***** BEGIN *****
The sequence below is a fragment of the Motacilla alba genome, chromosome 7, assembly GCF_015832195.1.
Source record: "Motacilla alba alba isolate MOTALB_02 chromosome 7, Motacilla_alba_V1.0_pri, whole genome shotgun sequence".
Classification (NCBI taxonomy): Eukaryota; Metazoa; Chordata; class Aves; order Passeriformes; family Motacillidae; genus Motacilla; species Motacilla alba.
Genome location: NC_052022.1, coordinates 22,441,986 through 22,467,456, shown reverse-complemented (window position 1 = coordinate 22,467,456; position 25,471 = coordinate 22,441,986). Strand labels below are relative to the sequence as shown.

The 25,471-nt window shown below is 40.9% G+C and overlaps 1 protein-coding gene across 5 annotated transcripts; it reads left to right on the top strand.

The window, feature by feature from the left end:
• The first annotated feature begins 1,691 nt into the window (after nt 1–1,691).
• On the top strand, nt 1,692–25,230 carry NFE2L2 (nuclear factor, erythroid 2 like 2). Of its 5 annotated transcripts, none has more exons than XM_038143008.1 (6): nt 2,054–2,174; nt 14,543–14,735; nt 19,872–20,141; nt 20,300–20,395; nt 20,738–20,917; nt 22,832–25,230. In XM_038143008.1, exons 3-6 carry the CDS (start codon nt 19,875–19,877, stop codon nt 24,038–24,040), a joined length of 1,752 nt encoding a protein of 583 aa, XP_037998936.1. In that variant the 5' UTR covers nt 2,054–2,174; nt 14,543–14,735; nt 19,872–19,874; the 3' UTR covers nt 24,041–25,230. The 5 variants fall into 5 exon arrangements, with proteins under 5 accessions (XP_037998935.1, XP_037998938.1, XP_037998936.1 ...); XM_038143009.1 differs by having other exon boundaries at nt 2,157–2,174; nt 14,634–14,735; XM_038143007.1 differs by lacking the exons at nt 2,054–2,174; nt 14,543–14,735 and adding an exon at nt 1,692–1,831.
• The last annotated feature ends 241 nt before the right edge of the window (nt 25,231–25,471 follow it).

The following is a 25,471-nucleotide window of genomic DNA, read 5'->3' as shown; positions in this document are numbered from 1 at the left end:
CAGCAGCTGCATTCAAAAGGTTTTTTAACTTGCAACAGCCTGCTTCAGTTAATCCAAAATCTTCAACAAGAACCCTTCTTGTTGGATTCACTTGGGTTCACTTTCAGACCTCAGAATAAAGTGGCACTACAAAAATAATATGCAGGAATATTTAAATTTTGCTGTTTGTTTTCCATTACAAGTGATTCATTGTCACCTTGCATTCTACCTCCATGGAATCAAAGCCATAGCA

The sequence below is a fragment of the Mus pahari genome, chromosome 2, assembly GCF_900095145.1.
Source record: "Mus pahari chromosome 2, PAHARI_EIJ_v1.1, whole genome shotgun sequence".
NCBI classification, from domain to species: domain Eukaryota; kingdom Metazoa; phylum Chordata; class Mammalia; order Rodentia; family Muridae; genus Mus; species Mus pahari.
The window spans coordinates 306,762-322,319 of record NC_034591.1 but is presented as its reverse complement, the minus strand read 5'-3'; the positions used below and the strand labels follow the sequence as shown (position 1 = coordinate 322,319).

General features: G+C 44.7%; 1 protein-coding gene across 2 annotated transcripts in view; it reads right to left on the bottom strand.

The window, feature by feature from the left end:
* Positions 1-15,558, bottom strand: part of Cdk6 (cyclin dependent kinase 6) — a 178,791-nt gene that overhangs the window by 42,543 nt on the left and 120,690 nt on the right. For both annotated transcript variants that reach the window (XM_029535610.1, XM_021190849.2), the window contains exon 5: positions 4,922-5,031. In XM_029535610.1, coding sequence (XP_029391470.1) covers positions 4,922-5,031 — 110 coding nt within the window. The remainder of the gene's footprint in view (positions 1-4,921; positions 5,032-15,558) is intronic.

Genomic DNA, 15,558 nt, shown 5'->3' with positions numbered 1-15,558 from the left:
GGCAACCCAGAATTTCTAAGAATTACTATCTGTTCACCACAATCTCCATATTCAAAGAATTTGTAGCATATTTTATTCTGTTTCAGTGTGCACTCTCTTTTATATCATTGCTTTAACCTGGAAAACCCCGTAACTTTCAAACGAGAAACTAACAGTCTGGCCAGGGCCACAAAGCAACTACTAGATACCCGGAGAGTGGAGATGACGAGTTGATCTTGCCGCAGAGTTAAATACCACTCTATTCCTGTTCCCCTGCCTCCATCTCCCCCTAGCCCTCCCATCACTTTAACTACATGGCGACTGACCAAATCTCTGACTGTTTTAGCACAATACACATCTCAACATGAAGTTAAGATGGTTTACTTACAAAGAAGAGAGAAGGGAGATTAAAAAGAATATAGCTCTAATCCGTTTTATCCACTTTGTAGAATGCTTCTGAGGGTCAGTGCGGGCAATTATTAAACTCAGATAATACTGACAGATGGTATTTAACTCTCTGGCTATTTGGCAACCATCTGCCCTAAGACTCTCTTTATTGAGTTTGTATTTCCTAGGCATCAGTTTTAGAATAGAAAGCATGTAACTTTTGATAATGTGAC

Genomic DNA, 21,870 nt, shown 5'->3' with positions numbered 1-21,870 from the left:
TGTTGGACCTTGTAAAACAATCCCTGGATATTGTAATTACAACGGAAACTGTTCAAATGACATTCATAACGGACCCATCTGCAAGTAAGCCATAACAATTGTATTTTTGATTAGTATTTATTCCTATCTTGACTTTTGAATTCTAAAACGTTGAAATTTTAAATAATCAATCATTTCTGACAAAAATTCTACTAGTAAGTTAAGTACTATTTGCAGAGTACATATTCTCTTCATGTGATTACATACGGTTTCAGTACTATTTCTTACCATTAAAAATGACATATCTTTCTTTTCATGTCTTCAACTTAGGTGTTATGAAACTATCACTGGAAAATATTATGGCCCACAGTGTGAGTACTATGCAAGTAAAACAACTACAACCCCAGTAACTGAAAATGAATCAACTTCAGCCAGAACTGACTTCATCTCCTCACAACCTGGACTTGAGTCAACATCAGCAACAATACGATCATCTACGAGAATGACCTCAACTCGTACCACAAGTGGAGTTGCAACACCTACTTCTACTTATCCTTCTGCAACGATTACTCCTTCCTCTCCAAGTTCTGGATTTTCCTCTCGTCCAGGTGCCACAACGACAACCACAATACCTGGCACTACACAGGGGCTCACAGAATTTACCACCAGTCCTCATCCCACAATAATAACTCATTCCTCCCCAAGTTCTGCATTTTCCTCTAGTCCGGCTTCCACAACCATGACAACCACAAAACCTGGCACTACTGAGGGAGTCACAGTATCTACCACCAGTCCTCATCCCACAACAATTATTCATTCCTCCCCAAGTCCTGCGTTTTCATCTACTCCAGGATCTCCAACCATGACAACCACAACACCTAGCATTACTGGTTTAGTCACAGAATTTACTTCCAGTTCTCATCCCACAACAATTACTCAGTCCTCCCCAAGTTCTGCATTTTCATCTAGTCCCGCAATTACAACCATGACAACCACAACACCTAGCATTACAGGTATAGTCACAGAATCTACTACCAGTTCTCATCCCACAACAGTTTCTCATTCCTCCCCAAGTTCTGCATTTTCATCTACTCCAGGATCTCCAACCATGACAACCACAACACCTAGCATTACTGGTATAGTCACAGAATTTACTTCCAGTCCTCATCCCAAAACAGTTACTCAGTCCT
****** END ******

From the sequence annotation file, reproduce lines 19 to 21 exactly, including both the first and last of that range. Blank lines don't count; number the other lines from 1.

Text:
Genomic DNA, 15,558 nt, shown 5'->3' with positions numbered 1-15,558 from the left:
GGCAACCCAGAATTTCTAAGAATTACTATCTGTTCACCACAATCTCCATATTCAAAGAATTTGTAGCATATTTTATTCTGTTTCAGTGTGCACTCTCTTTTATATCATTGCTTTAACCTGGAAAACCCCGTAACTTTCAAACGAGAAACTAACAGTCTGGCCAGGGCCACAAAGCAACTACTAGATACCCGGAGAGTGGAGATGACGAGTTGATCTTGCCGCAGAGTTAAATACCACTCTATTCCTGTTCCCCTGCCTCCATCTCCCCCTAGCCCTCCCATCACTTTAACTACATGGCGACTGACCAAATCTCTGACTGTTTTAGCACAATACACATCTCAACATGAAGTTAAGATGGTTTACTTACAAAGAAGAGAGAAGGGAGATTAAAAAGAATATAGCTCTAATCCGTTTTATCCACTTTGTAGAATGCTTCTGAGGGTCAGTGCGGGCAATTATTAAACTCAGATAATACTGACAGATGGTATTTAACTCTCTGGCTATTTGGCAACCATCTGCCCTAAGACTCTCTTTATTGAGTTTGTATTTCCTAGGCATCAGTTTTAGAATAGAAAGCATGTAACTTTTGATAATGTGAC

Genomic DNA, 21,870 nt, shown 5'->3' with positions numbered 1-21,870 from the left: